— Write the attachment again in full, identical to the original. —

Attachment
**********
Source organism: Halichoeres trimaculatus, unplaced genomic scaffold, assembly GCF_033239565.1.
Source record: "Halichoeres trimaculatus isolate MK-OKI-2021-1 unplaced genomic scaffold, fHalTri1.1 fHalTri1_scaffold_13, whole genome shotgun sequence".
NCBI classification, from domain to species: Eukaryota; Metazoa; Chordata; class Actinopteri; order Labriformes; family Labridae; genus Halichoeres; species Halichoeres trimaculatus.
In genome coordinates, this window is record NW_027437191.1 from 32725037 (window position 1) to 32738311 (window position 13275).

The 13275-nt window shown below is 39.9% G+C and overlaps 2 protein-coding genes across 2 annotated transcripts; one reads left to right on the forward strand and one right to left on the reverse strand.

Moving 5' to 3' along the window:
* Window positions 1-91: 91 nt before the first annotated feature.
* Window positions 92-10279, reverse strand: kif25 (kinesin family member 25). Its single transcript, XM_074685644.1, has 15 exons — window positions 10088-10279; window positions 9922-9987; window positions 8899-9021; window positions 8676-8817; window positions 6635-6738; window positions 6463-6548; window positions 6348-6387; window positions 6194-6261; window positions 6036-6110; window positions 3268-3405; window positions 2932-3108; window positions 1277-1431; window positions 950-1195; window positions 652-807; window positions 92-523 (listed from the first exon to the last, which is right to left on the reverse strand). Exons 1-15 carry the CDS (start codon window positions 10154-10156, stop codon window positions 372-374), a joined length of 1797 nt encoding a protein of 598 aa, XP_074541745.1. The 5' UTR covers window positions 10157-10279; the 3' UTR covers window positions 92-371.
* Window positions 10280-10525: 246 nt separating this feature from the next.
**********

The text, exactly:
Source organism: Halichoeres trimaculatus, unplaced genomic scaffold, assembly GCF_033239565.1.
Source record: "Halichoeres trimaculatus isolate MK-OKI-2021-1 unplaced genomic scaffold, fHalTri1.1 fHalTri1_scaffold_13, whole genome shotgun sequence".
NCBI classification, from domain to species: Eukaryota; Metazoa; Chordata; class Actinopteri; order Labriformes; family Labridae; genus Halichoeres; species Halichoeres trimaculatus.
In genome coordinates, this window is record NW_027437191.1 from 32725037 (window position 1) to 32738311 (window position 13275).

The 13275-nt window shown below is 39.9% G+C and overlaps 2 protein-coding genes across 2 annotated transcripts; one reads left to right on the forward strand and one right to left on the reverse strand.

Moving 5' to 3' along the window:
* Window positions 1-91: 91 nt before the first annotated feature.
* Window positions 92-10279, reverse strand: kif25 (kinesin family member 25). Its single transcript, XM_074685644.1, has 15 exons — window positions 10088-10279; window positions 9922-9987; window positions 8899-9021; window positions 8676-8817; window positions 6635-6738; window positions 6463-6548; window positions 6348-6387; window positions 6194-6261; window positions 6036-6110; window positions 3268-3405; window positions 2932-3108; window positions 1277-1431; window positions 950-1195; window positions 652-807; window positions 92-523 (listed from the first exon to the last, which is right to left on the reverse strand). Exons 1-15 carry the CDS (start codon window positions 10154-10156, stop codon window positions 372-374), a joined length of 1797 nt encoding a protein of 598 aa, XP_074541745.1. The 5' UTR covers window positions 10157-10279; the 3' UTR covers window positions 92-371.
* Window positions 10280-10525: 246 nt separating this feature from the next.